RACINE — The operator of De’Pizza Chef restaurant was sentenced to one year in jail and five years probation Monday after he was found guilty of selling drugs to a confidential informant out of his restaurant.
And Racine County Sheriff Christopher Schmaling is not happy with what he describes as a light sentence imposed by the court.
“My deputies put their lives on the line during these very dangerous undercover operations and the outcome in what was a home run case is simply disappointing and unacceptable,” Schmaling said.
In 2017, Edward Bilotto, 43, of the 3300 block of 19th Avenue in Kenosha, was charged with eight felony counts after he was reportedly selling drugs out of the Downtown Racine restaurant. As of Monday evening, the restaurant was closed.
On Dec. 5, Bilotto pleaded no contest to four felony counts of manufacture and delivery of schedule I, II narcotics, manufacture and delivery of non-narcotics, manufacture and delivery of schedule IV drugs and maintaining a drug trafficking place. The other charges were dismissed but read in, online records show.
On Monday, Circuit Court Judge Mark Nielsen handed down a sentence of seven years for the first count, with four years incarceration and three years extended supervision; three years for the second and third counts, with one year incarceration and two years extended supervision for each; and one year in the Racine County Jail with Huber for the fourth count.
The second count will run consecutive to count one, and count three will run concurrent to count two, online records show.
But the judge’s sentence was imposed and stayed, which means Bilotto will not face jail time for counts one through three unless he violates his probation, which will last for five years. Bilotto will face jail time for the fourth count, minus any time served.
You have free articles remaining.
“Bilotto, if convicted on all charges, should be serving more than 90 years in state prison where he belongs,” Schmaling said. “Instead, he will serve one year in our county jail.”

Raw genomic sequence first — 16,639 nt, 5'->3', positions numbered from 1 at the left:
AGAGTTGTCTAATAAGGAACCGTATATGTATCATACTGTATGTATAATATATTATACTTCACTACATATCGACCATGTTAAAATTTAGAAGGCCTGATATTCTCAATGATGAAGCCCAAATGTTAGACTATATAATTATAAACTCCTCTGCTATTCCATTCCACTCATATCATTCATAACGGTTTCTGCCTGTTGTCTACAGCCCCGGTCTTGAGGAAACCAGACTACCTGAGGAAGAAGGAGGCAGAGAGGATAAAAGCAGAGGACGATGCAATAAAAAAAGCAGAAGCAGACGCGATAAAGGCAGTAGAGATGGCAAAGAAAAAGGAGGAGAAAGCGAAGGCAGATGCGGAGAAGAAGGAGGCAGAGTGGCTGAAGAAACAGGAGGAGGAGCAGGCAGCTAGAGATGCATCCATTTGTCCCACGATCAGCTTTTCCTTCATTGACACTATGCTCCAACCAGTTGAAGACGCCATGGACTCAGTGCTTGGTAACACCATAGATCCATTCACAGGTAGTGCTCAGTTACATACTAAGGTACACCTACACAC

Conditions of Bilotto’s parole will include absolute sobriety, random drug test and alcohol breath tests. Bilotto must also maintain full-time employment, online court records show.
“Talk about the wrong message being sent to our community and our children while we are battling a national epidemic,” Schmaling said. “The fact Bilotto wasn’t given a strict and harsh sentence is more than disappointing to everyone in our county. We will never know how many opioid addictions he has fed or started.”
Controlled drug buys
According to the criminal complaint:
Between April 26 and May 24 last year, a confidential informant made five separate controlled buys from Bilotto and then returned the purchased items to the Racine Metro Drug Unit. Many of the purchases were made in a shed behind De Pizza Chef, 235 Main St.
“Sheriff’s Metro Detectives had five controlled undercover buys and countless hours of investigation work,” Schmaling said.
During the purchases, Bilotto sold the confidential informant various pills, including Percocet, acetaminophen and oxycodone hydrochloride pills, Adderall, Vicodin and Xanax pills.
“I am beyond disappointed in our judicial system in this case,” Schmaling said.
“Talk about the wrong message being sent to our community and our children while we are battling a national epidemic.” Christopher Schmaling,
Racine County Sheriff
"Talk about the wrong message being sent to our community and our children while we are battling a national epidemic."
Christopher Schmaling, Racine County Sheriff